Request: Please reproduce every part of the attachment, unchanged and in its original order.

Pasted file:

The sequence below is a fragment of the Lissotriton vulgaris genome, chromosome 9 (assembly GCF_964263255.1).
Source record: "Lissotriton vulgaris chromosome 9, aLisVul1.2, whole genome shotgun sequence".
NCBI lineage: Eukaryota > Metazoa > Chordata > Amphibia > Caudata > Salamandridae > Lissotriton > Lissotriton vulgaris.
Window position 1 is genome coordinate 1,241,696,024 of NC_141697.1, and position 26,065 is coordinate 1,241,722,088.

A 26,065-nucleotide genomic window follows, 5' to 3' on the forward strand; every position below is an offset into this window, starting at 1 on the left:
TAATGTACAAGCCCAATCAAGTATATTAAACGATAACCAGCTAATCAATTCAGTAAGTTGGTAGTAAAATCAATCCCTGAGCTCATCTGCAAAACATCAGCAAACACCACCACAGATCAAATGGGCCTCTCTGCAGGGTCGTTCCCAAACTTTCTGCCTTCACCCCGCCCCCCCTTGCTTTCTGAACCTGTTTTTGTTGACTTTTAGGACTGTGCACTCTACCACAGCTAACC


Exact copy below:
The sequence below is a fragment of the Lissotriton vulgaris genome, chromosome 9 (assembly GCF_964263255.1).
Source record: "Lissotriton vulgaris chromosome 9, aLisVul1.2, whole genome shotgun sequence".
NCBI lineage: Eukaryota > Metazoa > Chordata > Amphibia > Caudata > Salamandridae > Lissotriton > Lissotriton vulgaris.
Window position 1 is genome coordinate 1,241,696,024 of NC_141697.1, and position 26,065 is coordinate 1,241,722,088.

A 26,065-nucleotide genomic window follows, 5' to 3' on the forward strand; every position below is an offset into this window, starting at 1 on the left:
TAATGTACAAGCCCAATCAAGTATATTAAACGATAACCAGCTAATCAATTCAGTAAGTTGGTAGTAAAATCAATCCCTGAGCTCATCTGCAAAACATCAGCAAACACCACCACAGATCAAATGGGCCTCTCTGCAGGGTCGTTCCCAAACTTTCTGCCTTCACCCCGCCCCCCCTTGCTTTCTGAACCTGTTTTTGTTGACTTTTAGGACTGTGCACTCTACCACAGCTAACC